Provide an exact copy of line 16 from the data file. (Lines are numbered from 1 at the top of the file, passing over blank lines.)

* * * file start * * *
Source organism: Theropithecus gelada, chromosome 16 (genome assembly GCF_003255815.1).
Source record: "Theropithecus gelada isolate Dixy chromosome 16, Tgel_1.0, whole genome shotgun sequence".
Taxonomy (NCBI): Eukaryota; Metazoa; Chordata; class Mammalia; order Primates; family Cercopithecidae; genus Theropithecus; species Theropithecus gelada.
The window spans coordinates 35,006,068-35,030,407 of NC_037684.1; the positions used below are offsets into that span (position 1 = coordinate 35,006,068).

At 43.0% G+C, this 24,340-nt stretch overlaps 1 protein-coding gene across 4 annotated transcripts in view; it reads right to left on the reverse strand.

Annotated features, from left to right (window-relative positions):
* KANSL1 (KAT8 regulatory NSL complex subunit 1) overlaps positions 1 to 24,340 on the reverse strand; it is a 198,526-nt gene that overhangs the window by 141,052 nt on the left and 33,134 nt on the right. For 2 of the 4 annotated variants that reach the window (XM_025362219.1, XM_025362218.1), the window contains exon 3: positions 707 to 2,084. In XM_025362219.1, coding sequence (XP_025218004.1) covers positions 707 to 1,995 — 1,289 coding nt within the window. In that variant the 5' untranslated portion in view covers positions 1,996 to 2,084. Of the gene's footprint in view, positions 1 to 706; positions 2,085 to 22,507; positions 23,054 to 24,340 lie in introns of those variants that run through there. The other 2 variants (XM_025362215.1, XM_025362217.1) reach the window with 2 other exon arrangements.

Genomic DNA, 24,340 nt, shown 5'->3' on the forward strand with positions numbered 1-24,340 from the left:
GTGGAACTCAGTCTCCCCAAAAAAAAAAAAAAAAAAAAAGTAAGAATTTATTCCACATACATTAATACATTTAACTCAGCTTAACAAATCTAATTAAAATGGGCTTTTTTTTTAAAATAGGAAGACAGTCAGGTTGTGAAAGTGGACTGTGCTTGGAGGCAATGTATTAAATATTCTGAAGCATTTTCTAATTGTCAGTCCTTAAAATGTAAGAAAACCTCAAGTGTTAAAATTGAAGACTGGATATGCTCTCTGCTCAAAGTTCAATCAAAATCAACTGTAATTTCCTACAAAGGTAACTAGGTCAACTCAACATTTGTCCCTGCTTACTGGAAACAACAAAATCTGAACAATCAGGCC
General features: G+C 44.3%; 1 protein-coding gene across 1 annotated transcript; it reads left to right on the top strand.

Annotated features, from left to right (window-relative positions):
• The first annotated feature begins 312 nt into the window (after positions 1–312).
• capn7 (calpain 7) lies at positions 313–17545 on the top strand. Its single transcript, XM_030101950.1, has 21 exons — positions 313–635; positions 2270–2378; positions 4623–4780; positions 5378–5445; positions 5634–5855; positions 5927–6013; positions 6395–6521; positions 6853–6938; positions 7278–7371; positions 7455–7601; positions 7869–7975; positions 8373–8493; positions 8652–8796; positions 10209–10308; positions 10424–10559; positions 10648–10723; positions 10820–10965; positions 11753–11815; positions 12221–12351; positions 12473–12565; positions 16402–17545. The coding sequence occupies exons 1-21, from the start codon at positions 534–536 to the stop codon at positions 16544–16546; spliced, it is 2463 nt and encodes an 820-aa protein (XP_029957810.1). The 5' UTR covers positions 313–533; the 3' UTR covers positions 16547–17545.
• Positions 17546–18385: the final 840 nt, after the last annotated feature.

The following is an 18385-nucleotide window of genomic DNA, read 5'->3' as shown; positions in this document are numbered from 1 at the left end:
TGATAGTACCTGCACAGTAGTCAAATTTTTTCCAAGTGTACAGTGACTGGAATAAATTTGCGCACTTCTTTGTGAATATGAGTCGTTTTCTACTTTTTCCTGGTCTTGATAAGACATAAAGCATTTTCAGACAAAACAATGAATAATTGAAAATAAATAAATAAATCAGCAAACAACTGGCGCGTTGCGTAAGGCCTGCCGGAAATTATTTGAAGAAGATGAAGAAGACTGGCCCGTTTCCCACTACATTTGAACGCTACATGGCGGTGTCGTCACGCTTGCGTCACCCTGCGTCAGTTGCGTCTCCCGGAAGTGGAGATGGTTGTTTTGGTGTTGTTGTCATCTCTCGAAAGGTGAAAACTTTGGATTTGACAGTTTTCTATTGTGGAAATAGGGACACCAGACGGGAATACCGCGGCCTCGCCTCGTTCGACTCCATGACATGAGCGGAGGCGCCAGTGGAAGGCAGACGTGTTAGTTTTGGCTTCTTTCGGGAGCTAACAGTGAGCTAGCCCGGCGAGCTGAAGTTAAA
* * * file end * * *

TGATAGTACCTGCACAGTAGTCAAATTTTTTCCAAGTGTACAGTGACTGGAATAAATTTGCGCACTTCTTTGTGAATATGAGTCGTTTTCTACTTTTTCCTGGTCTTGATAAGACATAAAGCATTTTCAGACAAAACAATGAATAATTGAAAATAAATAAATAAATCAGCAAACAACTGGCGCGTTGCGTAAGGCCTGCCGGAAATTATTTGAAGAAGATGAAGAAGACTGGCCCGTTTCCCACTACATTTGAACGCTACATGGCGGTGTCGTCACGCTTGCGTCACCCTGCGTCAGTTGCGTCTCCCGGAAGTGGAGATGGTTGTTTTGGTGTTGTTGTCATCTCTCGAAAGGTGAAAACTTTGGATTTGACAGTTTTCTATTGTGGAAATAGGGACACCAGACGGGAATACCGCGGCCTCGCCTCGTTCGACTCCATGACATGAGCGGAGGCGCCAGTGGAAGGCAGACGTGTTAGTTTTGGCTTCTTTCGGGAGCTAACAGTGAGCTAGCCCGGCGAGCTGAAGTTAAA